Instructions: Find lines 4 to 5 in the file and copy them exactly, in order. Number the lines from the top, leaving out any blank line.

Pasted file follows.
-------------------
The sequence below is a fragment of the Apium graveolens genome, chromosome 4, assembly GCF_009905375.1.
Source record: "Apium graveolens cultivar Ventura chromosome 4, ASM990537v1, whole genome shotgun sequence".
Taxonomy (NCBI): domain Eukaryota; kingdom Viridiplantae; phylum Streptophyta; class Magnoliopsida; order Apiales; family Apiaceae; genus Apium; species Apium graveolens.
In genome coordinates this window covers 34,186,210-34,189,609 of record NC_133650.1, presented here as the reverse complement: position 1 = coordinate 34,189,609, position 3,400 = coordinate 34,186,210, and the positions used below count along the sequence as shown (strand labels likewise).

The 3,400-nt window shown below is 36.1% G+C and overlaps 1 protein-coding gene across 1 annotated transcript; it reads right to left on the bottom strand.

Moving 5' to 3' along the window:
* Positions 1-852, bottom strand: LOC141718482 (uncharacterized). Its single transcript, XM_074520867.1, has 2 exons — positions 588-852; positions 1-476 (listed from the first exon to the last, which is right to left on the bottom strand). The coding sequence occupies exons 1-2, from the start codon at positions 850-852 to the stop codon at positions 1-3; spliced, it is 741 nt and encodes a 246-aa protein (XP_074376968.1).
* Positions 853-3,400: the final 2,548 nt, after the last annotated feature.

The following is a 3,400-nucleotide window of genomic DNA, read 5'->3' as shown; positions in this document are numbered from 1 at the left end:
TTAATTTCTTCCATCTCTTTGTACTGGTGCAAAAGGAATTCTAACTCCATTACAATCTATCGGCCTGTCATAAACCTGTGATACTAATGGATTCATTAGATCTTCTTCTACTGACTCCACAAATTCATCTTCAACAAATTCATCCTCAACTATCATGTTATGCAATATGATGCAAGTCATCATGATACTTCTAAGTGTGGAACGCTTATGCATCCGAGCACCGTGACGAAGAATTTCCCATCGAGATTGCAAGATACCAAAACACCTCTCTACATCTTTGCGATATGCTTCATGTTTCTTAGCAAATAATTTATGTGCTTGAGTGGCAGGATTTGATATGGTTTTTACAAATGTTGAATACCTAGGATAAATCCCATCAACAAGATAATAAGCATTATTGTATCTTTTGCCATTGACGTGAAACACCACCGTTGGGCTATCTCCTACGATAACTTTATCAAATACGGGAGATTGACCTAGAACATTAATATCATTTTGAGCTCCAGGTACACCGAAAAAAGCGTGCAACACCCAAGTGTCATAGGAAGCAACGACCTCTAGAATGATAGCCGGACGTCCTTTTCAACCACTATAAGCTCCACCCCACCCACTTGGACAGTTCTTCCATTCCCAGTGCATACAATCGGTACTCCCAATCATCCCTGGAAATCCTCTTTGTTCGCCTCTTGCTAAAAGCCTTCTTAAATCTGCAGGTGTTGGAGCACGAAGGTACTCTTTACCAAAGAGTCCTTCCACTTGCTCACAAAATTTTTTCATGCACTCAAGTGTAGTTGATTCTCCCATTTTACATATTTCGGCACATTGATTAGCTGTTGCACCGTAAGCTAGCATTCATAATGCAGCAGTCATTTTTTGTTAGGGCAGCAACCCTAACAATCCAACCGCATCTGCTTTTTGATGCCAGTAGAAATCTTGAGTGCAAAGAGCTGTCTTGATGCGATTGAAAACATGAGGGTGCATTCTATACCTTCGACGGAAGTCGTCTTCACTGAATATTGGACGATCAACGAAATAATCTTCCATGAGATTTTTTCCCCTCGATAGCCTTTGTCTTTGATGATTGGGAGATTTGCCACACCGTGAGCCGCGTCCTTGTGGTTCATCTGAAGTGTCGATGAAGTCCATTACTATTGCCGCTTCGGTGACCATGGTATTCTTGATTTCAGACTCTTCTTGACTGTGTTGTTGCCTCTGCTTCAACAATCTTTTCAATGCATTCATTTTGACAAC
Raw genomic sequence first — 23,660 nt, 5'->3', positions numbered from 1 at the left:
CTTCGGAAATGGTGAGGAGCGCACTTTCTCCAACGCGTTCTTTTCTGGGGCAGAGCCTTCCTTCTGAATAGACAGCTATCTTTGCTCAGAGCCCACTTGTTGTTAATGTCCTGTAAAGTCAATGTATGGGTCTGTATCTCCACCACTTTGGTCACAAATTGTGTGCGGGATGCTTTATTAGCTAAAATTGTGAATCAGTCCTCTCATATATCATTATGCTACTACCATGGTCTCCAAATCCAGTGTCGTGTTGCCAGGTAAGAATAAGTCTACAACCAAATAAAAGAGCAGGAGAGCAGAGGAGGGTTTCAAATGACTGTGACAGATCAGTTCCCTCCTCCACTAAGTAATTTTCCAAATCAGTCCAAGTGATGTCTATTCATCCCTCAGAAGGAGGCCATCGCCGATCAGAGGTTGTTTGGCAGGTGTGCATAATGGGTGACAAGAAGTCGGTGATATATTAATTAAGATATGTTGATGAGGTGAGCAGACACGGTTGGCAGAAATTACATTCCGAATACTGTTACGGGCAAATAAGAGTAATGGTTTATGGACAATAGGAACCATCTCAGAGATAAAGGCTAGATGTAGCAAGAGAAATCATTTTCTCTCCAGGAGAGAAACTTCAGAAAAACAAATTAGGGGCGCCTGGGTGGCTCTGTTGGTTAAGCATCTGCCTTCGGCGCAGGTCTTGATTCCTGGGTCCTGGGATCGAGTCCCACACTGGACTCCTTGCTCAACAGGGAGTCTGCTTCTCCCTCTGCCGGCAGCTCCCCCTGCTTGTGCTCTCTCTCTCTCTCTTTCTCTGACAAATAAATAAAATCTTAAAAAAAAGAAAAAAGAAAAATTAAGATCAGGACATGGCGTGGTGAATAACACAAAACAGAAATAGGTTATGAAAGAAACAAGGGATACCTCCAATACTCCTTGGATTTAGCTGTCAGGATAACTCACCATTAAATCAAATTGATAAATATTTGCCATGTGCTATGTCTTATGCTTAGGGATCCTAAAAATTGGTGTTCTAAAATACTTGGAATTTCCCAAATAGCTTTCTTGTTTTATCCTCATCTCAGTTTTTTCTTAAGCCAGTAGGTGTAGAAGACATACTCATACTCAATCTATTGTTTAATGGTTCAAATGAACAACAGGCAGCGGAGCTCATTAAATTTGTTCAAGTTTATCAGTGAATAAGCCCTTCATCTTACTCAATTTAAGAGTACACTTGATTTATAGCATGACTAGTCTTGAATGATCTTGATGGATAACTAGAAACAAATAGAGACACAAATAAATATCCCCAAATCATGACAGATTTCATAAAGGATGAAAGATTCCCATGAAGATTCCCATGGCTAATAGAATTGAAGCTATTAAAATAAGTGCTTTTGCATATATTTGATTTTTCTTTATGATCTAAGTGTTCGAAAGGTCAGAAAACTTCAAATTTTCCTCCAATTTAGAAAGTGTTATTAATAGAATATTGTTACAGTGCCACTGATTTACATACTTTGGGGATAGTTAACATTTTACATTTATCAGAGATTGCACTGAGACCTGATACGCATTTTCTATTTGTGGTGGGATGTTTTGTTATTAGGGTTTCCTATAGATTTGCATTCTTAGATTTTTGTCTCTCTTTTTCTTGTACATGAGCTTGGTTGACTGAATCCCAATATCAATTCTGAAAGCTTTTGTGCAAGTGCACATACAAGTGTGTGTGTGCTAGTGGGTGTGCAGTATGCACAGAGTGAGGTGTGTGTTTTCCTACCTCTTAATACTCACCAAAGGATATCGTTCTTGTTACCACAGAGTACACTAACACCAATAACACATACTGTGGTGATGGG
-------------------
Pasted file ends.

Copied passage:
In genome coordinates this window covers 34,186,210-34,189,609 of record NC_133650.1, presented here as the reverse complement: position 1 = coordinate 34,189,609, position 3,400 = coordinate 34,186,210, and the positions used below count along the sequence as shown (strand labels likewise).

The 3,400-nt window shown below is 36.1% G+C and overlaps 1 protein-coding gene across 1 annotated transcript; it reads right to left on the bottom strand.